Tilemap and Camera - Platformer Tutorial Part 4 - Godot
- Part 1 : Preparation
- Part 2 : Player Creation
- Part 3 : Player Creation 2
- Part 4 : Tilemap and Camera
- Part 5 : Player Animation
- Part 6 : Parallax Background and Level Bounds
- Part 7 : Character Controller and Enemy
Godot has a special tilemap node, so we don’t need 3rd party software like Tiled to make our level. Create and setup tilemap is not that hard, what you need to do is just create new scene and fill it with bunch of node for the tileset.
Before we go into level design, we need to make our tileset. Create a new scene and create a Node2D (rename to “Tileset”) as the root. Then create a sprite node as a child of Tileset. So we have 2 node, one is Tileset and the other one is Sprite. Each child of Tileset will become tiles (only sprite node) and the name of sprite node will become the ID. Rename the sprite into “0”.
I want to create my first tile with the left top ground, assign the Texture with Tiles.png, set the VFrames = 20 and HFrames = 22. Set the sprite into “left top ground” image by changing the Frame = 79. So we got our first tile.
This tile is ground type, which means need a collision. The collision is static, so, add a new StaticBody2D Node as a child of “0”. Then add a new CollisionShape2D as a child of StaticBody2D. Set the CollisionShape2D with RectangleShape2D and setup the size of RectangleShape2D along with the size of ground sprite.
PRO TIPS : You can edit collision shape into precise value by activating the Snap Option. Click Edit - Use Snap, setup the snap value by clicking Edit - Configure Snap.
Okay, we are done with one tile, 12 left! You can duplicate the node by pressing CTRL + D and setup it as needed, until you got all this tileset
Save the scene as Tileset.tscn, then click Scene - Convert To.. - Tileset, save it as tileset.tres make sure enable Merge With Existing Option. Yeay, we’ve done creating the Tileset.
We’ve create the tileset, now we can create our World level. Open World.tscn delete our StaticBody2D Node and create a Tilemap Node. View at Inspector Window, find Tile Set option, click the
Now create a simple level! Left click to paint, right click to delete.
PRO TIPS : In my tileset view maybe different from yours, you can configure it in TileMap Editor Settings. Click Settings - Editor Settings - Tilemap - Change the value as you wish.
Camera will always follow the player. But how? You can easily set the camera node as a child of Player, but that just dirty trick and not pleasing in the eyes. Or you can use Drag Margin (found in inspector), but I don’t like it, however it’s easy and good. If you using Drag Margin, when you moving on the right direction, the camera will be on the left of character, and otherwise. That makes user can’t see clearly what happen in the next area, because the camera always left behind the character. That was Drag Margin and that was opposite of my implementation. If the character moving right direction, I want the camera is on the right side, so user can see clearly in the next area, hope you understand what I mean :). Here you go example of using Drag Margin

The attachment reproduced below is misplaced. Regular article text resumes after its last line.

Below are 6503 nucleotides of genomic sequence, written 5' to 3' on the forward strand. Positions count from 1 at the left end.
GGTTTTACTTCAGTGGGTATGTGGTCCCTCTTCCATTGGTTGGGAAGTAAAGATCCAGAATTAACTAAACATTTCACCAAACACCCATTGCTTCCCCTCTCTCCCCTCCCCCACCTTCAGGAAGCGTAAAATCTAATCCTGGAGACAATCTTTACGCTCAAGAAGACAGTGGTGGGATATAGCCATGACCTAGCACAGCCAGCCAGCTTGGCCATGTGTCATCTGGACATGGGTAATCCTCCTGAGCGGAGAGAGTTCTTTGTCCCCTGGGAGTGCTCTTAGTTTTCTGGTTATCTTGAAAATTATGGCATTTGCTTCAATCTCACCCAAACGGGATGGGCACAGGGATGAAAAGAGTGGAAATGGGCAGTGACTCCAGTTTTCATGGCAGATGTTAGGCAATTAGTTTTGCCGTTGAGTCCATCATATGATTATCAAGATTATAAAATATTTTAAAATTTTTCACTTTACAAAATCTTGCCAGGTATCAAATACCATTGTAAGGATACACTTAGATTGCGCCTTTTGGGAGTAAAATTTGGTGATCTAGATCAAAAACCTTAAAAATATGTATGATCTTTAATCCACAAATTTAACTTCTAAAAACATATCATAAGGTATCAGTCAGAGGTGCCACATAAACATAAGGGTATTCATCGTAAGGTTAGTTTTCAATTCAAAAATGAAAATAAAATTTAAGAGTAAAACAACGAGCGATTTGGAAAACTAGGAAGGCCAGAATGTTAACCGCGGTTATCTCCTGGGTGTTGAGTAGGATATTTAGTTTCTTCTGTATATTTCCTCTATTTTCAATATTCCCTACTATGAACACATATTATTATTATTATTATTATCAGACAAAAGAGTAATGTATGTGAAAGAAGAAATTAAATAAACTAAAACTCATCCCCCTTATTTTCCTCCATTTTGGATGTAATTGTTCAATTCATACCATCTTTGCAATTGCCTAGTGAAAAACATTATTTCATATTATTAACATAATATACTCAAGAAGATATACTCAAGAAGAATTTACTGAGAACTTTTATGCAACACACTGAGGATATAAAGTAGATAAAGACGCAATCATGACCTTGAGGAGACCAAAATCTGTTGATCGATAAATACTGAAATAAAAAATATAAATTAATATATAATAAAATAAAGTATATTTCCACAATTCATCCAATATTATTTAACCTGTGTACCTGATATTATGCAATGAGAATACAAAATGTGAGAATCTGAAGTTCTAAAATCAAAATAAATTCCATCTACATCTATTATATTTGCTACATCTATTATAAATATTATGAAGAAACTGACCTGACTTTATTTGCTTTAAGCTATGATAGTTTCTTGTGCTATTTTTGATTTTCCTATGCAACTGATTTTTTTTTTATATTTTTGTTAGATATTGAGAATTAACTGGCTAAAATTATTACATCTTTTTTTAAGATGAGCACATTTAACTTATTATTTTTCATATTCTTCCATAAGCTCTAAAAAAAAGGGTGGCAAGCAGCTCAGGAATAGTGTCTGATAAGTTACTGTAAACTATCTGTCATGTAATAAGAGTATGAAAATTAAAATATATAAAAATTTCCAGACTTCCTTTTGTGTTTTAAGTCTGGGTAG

PRO TIPS : As far as I know, godot automatically set pixel perfect for you (make sure your sprite import flags disabled). So, the camera movement must be not floating point. Image above is not good for pixel art, because the camera position will be at floating point. If you really need the camera at floating point, you can activate in use_2d_pixel_snap inside Project Setting - Display, this will force the render result always pixel perfect, but the result maybe little weird, in my opinion of course.
So, before we go into coding, we need to modify our display settings at Project Setting. Open Project Setting by clicking Scene - Project Setting - Display. Now change the width = 160, height = 86, stretch_mode = viewport, stretch_aspect = keep_height and use_2d_pixel_snap = on.
Modify Camera2D option in Inspector by disabling the H Enabled and V Enabled, and set the Smoothing Speed to 0. You can play a bit with Offset value, my setup is (0, -20).
Create a new script and attach into Camera2D, save it as camera.gd, and write the code
onready will initializes the variable when the node is ready, including the child of node
As I said before, we make the camera position value into integer number (ex 1, 2, 3, 10), so we need to call round to make it integer.
The camera always follow the player and the position is always same as player position, that was not what we want to achieve. The camera will in front of player, but how to know the character direction? currently we don’t have it, so modify our player script. Add a new variable called
var facing_dir = 1 and modify our code at the end of
func _fixed_process(delta) and add one new function to get the real center position
Now, we have information about player direction and the real center position. Back to camera.gd script and create 2 new variable called
export var forward_offset = 60 and
export var x_smoothing = .05, then modify our code into like this.
lerp also called as Linear Interpolation. When calling lerp(from, to, weight), if weight = 0 will return same as from, and if weight = 1 will return same as to
Now, the camera position will in front of player position. Now, let’s interpolate the y axis, create 2 new variable
export var max_y_offset = 5 and
export var y_smoothing = .1 and add 3 line code
Done! This is the final code
My player script variables values has been changed, if you want to follow my setup, here we go. You can also playing a bit with script variables, don’t be scared about that
Make sure your camera always at the last order from another node.
Next part, we will setup our setup our player again, animation, direction and other stuff for the next part